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there was at least 18oo men killed, wounded, and taken prisoners in the battle.

The French that were found in the city were granted the same terms as ours had in Minorca.

The regiments of Lascelles, Kennedy's and Wolfe's grenadiers, did wonders; yet the highlanders, if any thing, exceeded them, When these took to their broad swords, my God! what a havock they made They drove every thing before them, and walls could not resist their fury.—Those breechless brave fellows are an honour to their country.— I cannot do them justice in my description of them ; but I have reason to believe that their bravery will meet with praise and approbation, the only reward (except half victuals and cloaths) that a highlander demands being prepossessed naturally with a kind of martial honour.

Quebec, Sep. 20.
JAMES CALCRAFT.

Ewan Cameron, a common highlander, as I am credibly informed, had killed no less than nine Frenchmen, among whom were two officers, when his sword-arm was carried off by a shot. He immediately snatched up a bayonet, and wounded several more; but an unlucky bullet penetrating his throat, levelled him with the ground. The highlanders seem particularly calculated for this country. Their patience, temperance, and hardiness, their bravery, their agility, nay, their very dress contributes to adapt them to the climate, and render them formidable to the enemy.

Prom an officer in Lascelles's, Quebec, Sept. 20.

The loss of our regiment is as follows: Capt. Thomas Ross (of Culrosse) and Lieutt. Roderick Macneil (of Barra) and Alexander Macdonell (son to Barisdale) killed. Capt. S. Fraser (Inverallachy) and John Macdonald, (Lochgary); Lieuts. Macdonald (Keppoch) Archibald Campbell (brother to Glenlyon) Alexander Campbell, and Douglas; and Ens. MacKenzie Malcolm Fraser, and Gregorson, wounded, most of their wounds but slight. Col. Fraser, and Lieuts. Charles and Hector Macdonalds, and H. Cameron, who were formerly wounded, are almost recovered.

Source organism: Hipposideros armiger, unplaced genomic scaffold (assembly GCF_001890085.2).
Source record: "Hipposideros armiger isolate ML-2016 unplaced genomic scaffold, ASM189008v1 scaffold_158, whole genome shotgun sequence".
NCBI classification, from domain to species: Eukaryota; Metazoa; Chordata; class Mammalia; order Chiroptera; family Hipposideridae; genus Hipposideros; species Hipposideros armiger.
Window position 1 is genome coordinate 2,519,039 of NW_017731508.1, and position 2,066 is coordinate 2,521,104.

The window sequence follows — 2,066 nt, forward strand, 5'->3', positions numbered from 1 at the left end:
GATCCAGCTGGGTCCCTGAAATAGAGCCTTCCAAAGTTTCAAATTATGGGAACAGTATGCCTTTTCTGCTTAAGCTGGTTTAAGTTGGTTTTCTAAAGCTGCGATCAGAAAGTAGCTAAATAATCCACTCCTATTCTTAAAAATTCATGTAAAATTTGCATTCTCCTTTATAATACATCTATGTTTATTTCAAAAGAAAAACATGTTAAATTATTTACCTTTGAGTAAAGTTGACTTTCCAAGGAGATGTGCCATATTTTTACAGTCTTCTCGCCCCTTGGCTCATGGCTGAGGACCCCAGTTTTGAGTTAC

The London Chronicle for 1788. Aug. 16–19

It is a circumstance not generally known, but believed by the army which served under General Wolfe, that his death-wound was not received by the common chance of war, but given by a deserter from his own regiment: The circumstances are thus related:—The General perceived one of the sergeants of his regiment strike a man under arms (an act against which he had given particular orders), and, knowing the man to be a good soldier, reprehended the aggressor with much warmth, and threatened to reduce him to the ranks. This so far incensed the sergeant that he took the first opportunity of deserting to the enemy, where he meditated the means of destroying the General, which he effected by being placed in the enemy's left wing, which was directly opposite to the right of the British line, where Wolfe commanded in person, and where he was marked out by the miscreant, who was provided with a rifle-piece, and unfortunately for this country, effected his purpose. After the defeat of the French Army, the deserters were all removed to Crown Point; which being afterwards suddenly invested and taken by the British Army, the whole of the garrison fell into the hands of the Captors; when the sergeant of whom we have been speaking was hanged for desertion, but before the execution of his sentence confessed the facts above recited.

Bibliography of the Siege of Quebec, by A. Doughly and /. E. Middleton, with a list of Plans of Quebec by R. Lee-Phillips of the Library of Congress, Washington.

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